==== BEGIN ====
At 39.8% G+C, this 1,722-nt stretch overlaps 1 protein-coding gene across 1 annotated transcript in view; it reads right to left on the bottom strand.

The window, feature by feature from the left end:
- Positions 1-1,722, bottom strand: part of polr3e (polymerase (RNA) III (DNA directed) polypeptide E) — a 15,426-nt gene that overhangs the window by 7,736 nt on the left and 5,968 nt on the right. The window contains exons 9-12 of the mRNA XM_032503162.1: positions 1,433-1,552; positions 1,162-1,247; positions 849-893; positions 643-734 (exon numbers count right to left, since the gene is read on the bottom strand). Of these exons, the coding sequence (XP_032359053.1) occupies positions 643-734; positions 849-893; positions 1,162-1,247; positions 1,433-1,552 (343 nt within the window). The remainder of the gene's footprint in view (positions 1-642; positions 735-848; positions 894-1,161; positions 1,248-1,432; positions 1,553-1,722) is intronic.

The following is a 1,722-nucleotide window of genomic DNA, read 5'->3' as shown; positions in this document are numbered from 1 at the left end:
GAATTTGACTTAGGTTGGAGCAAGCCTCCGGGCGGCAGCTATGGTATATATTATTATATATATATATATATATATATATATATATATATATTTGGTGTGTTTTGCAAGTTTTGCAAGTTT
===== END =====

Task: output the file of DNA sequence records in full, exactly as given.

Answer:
At 39.8% G+C, this 1,722-nt stretch overlaps 1 protein-coding gene across 1 annotated transcript in view; it reads right to left on the bottom strand.

The window, feature by feature from the left end:
- Positions 1-1,722, bottom strand: part of polr3e (polymerase (RNA) III (DNA directed) polypeptide E) — a 15,426-nt gene that overhangs the window by 7,736 nt on the left and 5,968 nt on the right. The window contains exons 9-12 of the mRNA XM_032503162.1: positions 1,433-1,552; positions 1,162-1,247; positions 849-893; positions 643-734 (exon numbers count right to left, since the gene is read on the bottom strand). Of these exons, the coding sequence (XP_032359053.1) occupies positions 643-734; positions 849-893; positions 1,162-1,247; positions 1,433-1,552 (343 nt within the window). The remainder of the gene's footprint in view (positions 1-642; positions 735-848; positions 894-1,161; positions 1,248-1,432; positions 1,553-1,722) is intronic.

The following is a 1,722-nucleotide window of genomic DNA, read 5'->3' as shown; positions in this document are numbered from 1 at the left end:
GAATTTGACTTAGGTTGGAGCAAGCCTCCGGGCGGCAGCTATGGTATATATTATTATATATATATATATATATATATATATATATATATATTTGGTGTGTTTTGCAAGTTTTGCAAGTTT